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Today Elizabeth Horton Sheff and Jim Boucher wrote an op-ed entitled, “State Must Do More to Ensure Education Equity” in the CT Mirror. They recommend interdistrict magnet schools and Open Choice as the main school choice programs that the state should use to continue school desegregation efforts in the Hartford area. As you can see from the chart below, many of the state’s magnet schools have created numerically diverse schools by race, ethnicity, and a (limited) measure of socioeconomic status.

Much less attention has been paid to whether or not the other school choice programs in CT, such as charter and technical schools, are racially and economically diverse. These schools are mentioned in the Sheff agreement as possible ways to create diverse schools in addition to magnet schools and Open Choice. Nevertheless, the State continues to expand many segregated charter schools in Hartford and other places around the state even though the State of CT has been ordered by the Court to desegregate public schools (at least in the Hartford area).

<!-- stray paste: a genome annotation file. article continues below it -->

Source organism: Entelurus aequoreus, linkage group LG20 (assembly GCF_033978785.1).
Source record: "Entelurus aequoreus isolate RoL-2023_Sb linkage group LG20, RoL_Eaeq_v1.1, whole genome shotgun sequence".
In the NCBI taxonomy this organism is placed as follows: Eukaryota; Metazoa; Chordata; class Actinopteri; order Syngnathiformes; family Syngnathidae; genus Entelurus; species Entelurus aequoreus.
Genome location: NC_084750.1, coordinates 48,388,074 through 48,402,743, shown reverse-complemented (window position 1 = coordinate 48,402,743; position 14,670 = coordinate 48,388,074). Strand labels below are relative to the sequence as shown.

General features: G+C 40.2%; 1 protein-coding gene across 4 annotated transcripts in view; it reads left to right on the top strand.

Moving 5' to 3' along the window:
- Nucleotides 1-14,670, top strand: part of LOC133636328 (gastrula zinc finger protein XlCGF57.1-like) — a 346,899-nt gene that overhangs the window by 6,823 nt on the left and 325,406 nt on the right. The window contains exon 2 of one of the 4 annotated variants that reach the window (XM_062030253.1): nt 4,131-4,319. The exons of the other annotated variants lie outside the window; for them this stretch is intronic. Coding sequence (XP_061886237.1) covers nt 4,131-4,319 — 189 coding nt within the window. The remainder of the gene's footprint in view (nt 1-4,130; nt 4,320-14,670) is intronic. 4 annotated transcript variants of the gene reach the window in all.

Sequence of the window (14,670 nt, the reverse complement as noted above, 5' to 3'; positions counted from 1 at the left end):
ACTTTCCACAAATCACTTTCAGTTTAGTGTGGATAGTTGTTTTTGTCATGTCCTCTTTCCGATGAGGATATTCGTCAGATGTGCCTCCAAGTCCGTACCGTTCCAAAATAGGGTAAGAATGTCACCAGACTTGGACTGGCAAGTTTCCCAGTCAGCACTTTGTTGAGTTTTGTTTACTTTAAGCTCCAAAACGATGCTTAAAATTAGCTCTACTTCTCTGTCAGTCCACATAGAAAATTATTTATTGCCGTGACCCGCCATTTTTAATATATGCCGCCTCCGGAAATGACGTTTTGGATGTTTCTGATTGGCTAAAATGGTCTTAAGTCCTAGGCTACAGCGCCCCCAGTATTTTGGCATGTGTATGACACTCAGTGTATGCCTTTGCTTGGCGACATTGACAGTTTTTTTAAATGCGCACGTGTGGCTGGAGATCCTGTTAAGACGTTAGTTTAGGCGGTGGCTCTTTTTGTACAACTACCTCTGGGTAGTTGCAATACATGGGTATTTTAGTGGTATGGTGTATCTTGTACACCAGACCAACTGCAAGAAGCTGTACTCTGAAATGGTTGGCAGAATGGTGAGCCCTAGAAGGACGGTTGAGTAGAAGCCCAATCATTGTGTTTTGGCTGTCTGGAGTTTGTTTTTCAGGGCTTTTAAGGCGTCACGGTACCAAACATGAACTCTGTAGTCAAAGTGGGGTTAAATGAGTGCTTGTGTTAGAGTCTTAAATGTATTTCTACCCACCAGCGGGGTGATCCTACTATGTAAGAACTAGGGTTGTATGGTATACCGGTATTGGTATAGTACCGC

CT Voices for Children’s report “Choice Watch” (Cotto and Feder 2014) demonstrated that most of the state’s publicly funded, privately managed charter schools are hyper-segregated by race and ethnicity, but not necessarily by free and reduced priced meal eligibility. (FRPM is a very rough indicator of family income.)

In comparison, the majority of the state’s technical high schools and interdistrict magnet schools could be considered numerically desegregated by race and ethnicity according to the older Sheff desegregation standard. (There is now an updated desegregation standard for Sheff schools in the Hartford area.)

With the exception of technical schools, both charter schools and interdistrict magnet schools are required to reduce racial, ethnic, and economic isolation. This requirement for school choice programs is not a suggestion, it’s Connecticut law.

For example, Connecticut General Statutes Section 10-66bb states: “(h) The Commissioner of Education may at any time place a charter school on probation if (1) the school has failed to (A) adequately demonstrate student progress, as determined by the commissioner, (B) comply with the terms of its charter or with applicable laws and regulations, (C) achieve measurable progress in reducing racial, ethnic and economic isolation…”